It is important to remember that typically, the injury does not have to have occurred during the line of duty. Instead, as long as the injury or health problem began or was aggravated during service, service-connection can be established. Even if the record is thin, or important records were lost, there is room for advocacy, and an experienced attorney can help you develop the record to prove your claim.
The veterans disability lawyers at Bross & Frankel have successfully represented scores of veterans in hearings before the veterans law judges at the BVA. Veterans Law Judge or “VLJ” hearings vary in terms of formality, but whether they are held at your local regional office, via video conference, or by traveling to Washington DC, they tend to be very informal. Even so, testimony is taken under oath, and the evidence you present at this hearing can result in the judge sending the case back to the regional office to correct the errors that resulted in an unfavorable decision or even awarding your claim outright. Because these hearings can be so critical, and oftentimes your last chance to perfect your claim before filing an appeal with the Court of Appeals for Veterans Claims (which usually does not accept any new evidence), it is important to discuss your claim with an experienced New Jersey and Pennsylvania VA benefits lawyer before your hearing.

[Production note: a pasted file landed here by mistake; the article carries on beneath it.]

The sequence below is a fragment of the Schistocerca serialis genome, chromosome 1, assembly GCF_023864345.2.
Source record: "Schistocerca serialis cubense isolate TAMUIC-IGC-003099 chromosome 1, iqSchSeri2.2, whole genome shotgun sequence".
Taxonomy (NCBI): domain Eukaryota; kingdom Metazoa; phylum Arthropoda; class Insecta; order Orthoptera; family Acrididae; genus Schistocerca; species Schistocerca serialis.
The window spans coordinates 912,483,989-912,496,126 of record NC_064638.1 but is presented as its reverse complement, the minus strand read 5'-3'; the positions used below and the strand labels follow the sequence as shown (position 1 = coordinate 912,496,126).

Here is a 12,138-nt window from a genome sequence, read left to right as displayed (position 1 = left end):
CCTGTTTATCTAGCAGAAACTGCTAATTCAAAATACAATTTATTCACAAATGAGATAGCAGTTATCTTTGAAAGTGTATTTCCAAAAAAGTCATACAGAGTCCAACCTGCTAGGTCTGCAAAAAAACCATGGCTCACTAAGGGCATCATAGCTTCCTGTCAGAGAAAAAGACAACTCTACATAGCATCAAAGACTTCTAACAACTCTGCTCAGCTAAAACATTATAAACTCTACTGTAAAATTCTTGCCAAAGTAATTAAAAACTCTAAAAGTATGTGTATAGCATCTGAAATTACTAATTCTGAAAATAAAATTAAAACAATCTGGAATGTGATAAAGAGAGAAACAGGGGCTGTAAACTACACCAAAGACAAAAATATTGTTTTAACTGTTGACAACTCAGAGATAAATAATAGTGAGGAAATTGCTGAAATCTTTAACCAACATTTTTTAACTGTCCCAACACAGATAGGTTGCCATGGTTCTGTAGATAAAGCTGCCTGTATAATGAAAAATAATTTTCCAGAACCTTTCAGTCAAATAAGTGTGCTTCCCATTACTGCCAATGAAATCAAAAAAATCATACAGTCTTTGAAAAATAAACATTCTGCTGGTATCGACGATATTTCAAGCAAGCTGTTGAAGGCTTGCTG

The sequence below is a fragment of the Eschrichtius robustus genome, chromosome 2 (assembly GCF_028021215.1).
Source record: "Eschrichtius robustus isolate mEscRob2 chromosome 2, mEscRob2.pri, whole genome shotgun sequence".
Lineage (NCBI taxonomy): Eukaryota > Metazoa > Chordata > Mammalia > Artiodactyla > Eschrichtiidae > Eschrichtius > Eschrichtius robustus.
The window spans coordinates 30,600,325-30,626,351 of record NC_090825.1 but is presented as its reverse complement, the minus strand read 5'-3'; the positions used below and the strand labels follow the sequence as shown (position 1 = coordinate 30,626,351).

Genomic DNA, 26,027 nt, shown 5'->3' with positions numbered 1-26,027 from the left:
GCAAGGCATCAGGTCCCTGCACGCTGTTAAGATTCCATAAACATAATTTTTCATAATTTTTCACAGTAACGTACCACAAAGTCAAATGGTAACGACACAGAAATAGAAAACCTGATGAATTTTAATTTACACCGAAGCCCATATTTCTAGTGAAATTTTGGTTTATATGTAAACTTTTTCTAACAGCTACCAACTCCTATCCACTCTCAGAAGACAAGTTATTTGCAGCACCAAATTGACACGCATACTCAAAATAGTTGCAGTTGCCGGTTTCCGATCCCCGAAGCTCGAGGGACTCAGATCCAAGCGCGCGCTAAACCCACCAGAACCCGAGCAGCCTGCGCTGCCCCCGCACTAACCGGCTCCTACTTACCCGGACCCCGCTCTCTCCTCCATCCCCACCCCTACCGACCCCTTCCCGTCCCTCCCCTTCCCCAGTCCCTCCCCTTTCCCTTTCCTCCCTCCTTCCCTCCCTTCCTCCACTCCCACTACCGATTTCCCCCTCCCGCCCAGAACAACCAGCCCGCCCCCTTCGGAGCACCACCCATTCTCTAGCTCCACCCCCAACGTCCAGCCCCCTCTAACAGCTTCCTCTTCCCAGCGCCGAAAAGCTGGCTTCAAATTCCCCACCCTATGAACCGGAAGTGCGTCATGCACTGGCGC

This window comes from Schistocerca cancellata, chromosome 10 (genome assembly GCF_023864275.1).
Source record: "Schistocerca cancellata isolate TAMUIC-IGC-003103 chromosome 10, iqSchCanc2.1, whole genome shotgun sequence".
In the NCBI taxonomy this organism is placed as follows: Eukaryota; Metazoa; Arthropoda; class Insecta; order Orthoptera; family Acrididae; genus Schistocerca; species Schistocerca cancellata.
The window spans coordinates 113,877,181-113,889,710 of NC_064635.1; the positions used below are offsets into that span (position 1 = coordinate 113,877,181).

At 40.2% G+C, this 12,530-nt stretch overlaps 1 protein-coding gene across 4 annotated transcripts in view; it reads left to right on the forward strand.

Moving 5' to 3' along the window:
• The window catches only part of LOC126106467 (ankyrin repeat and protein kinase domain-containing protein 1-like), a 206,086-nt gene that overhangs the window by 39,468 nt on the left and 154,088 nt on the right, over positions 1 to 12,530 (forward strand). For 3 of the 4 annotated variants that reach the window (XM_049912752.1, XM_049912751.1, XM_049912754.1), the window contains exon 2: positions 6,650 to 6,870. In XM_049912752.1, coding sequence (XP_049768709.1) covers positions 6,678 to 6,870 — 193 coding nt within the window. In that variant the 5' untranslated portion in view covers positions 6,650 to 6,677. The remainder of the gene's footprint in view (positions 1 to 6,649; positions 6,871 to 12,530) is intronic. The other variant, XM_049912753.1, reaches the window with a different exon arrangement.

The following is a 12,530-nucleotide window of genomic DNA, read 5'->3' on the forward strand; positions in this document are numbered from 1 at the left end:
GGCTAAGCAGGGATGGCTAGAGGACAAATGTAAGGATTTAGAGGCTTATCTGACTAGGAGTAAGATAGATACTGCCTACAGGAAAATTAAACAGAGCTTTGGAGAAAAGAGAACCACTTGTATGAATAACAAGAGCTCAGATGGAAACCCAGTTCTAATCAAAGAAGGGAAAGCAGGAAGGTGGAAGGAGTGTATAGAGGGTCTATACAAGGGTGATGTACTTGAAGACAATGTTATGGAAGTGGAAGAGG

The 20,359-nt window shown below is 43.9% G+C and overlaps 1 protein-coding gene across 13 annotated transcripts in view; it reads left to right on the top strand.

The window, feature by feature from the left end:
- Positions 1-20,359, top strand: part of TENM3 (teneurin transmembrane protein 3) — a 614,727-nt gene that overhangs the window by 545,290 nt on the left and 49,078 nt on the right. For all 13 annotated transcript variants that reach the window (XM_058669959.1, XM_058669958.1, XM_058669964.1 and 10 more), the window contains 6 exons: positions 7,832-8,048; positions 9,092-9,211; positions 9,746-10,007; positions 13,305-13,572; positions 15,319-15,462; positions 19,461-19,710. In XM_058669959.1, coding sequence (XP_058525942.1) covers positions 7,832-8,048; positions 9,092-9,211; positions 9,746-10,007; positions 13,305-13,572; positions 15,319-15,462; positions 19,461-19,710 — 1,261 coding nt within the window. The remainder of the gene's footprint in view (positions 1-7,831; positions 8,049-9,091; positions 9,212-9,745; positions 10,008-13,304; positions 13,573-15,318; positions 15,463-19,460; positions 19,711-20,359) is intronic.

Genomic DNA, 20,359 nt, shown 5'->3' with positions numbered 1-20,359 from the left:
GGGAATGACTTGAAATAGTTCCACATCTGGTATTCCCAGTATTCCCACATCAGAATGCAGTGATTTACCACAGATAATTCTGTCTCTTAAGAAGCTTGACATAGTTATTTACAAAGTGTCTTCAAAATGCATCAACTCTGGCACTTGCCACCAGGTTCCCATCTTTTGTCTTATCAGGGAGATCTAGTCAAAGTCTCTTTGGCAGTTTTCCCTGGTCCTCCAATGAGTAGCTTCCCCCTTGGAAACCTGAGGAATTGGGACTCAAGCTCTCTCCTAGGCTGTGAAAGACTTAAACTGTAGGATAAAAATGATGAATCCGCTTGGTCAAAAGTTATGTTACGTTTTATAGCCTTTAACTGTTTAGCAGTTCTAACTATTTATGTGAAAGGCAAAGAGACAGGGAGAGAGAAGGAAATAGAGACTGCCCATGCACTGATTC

We see that that more and more law firms are starting to offer representation to veterans seeking compensation and pension benefits. Some of these firms are large companies with offices throughout the country. However, hiring a local attorney with extensive experience in handling claims for disability benefits can help you, not only argue your case, but also develop the evidence you need to perfect your claim. Hiring a dedicated, local law firm, which specializes in VA disability claims gives you your best chance at the va disability benefits you deserve.
You fought for us, now let us fight for you!
Mr. Frankel has put his knowledge as a disability benefits advocate to use in representing veterans in the unique area of disability compensation benefits. He has taught other lawyers the VA claims process, and contributed a chapter to a book dedicated to educating attorneys on the pitfalls of representing veterans in VA claims. The book, “Navigating Legal Issues for Military Veterans: Leading Lawyers on Arguing Disability, Pension, and other Claims Before the VA” published by Aspatore, which is part of Thompson Reuters, is available at Amazon and other retailers. An excerpt of his chapter is reprinted with permission. Inside the Minds Excerpt. Bross & Frankel are proud of our record and reputation, with most of our VA clients being referred by other veterans we have helped over the years. A few of their notes of thanks can be seen on our testimonials page here.